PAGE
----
In 1907 Dad went out to work and Uncle Arthur stayed on the farm and did some breaking. This was the year Uncle Horrie worked for Dick Copithorne in the Wideawake district north of Indian Head. Uncle Horrie filed on his homestead in September of 1907 taking the northwest quarter of section 24 which the Browns had previously filed on. Tat was the year that Bill had a bad scare, there was a prairie fire north of the house traveling from East to West. Uncle Arthur was fighting fire. Mother ran across to tell him something and left Bill on a rise of ground in a safe spot. When the blaze got into a bluff of dry wood the flames suddenly shot sky high. Bill thought they were all going to be burnt in the blaze.
When they first came to the homestead there were no tall trees, just low bushes. Frequent prairie fire had destroyed the trees over quite an area. These low bushes reminded Mother of the English hedges. Mr. Bellrose lived about three quarters of a mile south and west and for a few years until the trees grew, they could see the Bellrose shack over the top of the bushes.
Mr Bellrose had a lime kiln dug into the side of a hill. Dad, Uncle Arthur and other settlers bought lime from him to plaster their houses with.
In 1907 the crops were frozen. In 1908 Uncle Arthur was looking after the homesteads. There was sadness in the community that year when our neighbor, Mr. McNeil died. Uncle Arthur, Mother and bill attended the funeral in Fort Qu'appelle. About the same time Mr. Phillips died. My people did not know the Philipps family until later.
Mr. Niels Larson was doing some breaking for Uncle Arthur. Mother had left some food for him. In those days jam came in wooden pails. Mother had just bought three pails of jam, each one different. Later on when my parents began using the jam they found that Mr. Larson had taken a sample from each pail and then nailed the lid back in place. This happened while they were away at Mr. McNeil's funeral.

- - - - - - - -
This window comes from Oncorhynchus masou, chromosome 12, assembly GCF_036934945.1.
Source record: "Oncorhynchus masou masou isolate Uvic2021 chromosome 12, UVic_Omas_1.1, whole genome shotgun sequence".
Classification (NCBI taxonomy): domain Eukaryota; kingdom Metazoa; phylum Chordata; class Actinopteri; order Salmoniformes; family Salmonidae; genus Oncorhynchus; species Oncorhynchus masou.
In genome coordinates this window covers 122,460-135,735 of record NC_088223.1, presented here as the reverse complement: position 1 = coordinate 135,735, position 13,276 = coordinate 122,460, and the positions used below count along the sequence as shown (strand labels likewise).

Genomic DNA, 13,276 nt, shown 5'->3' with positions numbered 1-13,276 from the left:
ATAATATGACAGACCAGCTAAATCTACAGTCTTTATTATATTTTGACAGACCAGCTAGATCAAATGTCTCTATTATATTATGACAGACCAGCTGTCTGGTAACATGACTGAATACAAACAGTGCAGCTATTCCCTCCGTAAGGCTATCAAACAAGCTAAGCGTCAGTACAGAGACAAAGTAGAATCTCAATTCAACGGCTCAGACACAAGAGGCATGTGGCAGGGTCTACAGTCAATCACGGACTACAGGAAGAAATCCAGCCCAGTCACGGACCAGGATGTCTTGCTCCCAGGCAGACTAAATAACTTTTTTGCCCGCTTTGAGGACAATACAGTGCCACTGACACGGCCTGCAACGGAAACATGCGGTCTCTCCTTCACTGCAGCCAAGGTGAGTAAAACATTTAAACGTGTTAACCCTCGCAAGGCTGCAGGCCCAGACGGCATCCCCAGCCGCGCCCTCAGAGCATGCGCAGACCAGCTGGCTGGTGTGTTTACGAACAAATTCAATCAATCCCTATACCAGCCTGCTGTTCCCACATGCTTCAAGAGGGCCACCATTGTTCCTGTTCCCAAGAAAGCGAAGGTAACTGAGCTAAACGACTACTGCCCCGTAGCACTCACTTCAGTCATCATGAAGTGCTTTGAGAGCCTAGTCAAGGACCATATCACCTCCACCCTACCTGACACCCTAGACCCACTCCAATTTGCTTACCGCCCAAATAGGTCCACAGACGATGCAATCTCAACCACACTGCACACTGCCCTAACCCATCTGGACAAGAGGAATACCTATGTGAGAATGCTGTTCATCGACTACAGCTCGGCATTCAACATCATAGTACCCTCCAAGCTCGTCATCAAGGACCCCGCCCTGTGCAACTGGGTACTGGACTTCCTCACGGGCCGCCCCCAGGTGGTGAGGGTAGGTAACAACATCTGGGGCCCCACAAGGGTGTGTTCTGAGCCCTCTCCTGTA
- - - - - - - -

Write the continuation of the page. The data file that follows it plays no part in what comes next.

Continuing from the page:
In 1908 they harvested their first crop. It was threshed by the Dummy outfit, so called because several of the men were deaf mutes. Mr. Larson acted as interpreter. Uncle Arthur worked on the outfit as separator man or fireman on the engine. Tom Goff was on the crew and the Nevards and Goffs met for the first time.
I think that was also the year when Max Desjarlais was on the threshing crew. Bill took a fancy to him. Uncle Horrie was working out that year and when he came home in the fall mother said to Bill "Who is that"? Bill replied, "Max Desjarlais"? Mother told him in a disgusted tone, "its your Uncle Horrie". Fate decreed that Bill and Max were not to meet again for many years and by that time Bill's infatuation had worn off.
Mother found herself running short of groceries one day so she and Bill walked over to Mrs. McNeil's. She said "you must have your parradge". Mother did not cook any porridge until the men went to town and bought sugar . Mrs. McNeil had not given her any sugar.
Uncle Arthur and Uncle Horrie each had an ox. Uncle Arthur had Jerry and Uncle Horrie had Billy. They bought from Charlie Neil. I believe they got away and went back home. The uncles had to walk back to Neil's to get them back. Poor Billy met an untimely end after getting into a neighbor's bin of oats. He bloated and died. Uncle Horrie hauled him a short distance from the yard and the coyotes had a merry time. Uncle Arthur had a dog named Toby who thought that beef belonged to him and was barking at the coyotes all the time. Mother said he barked so much that winter that he lost his voice. From then on all he had was a squeaky yap.
One day Uncle Horrie was churning cream into butter by shaking it in a ten pound syrup can. The butter was slow so he decided to try rolling the can along the floor. All went well until the lid came off.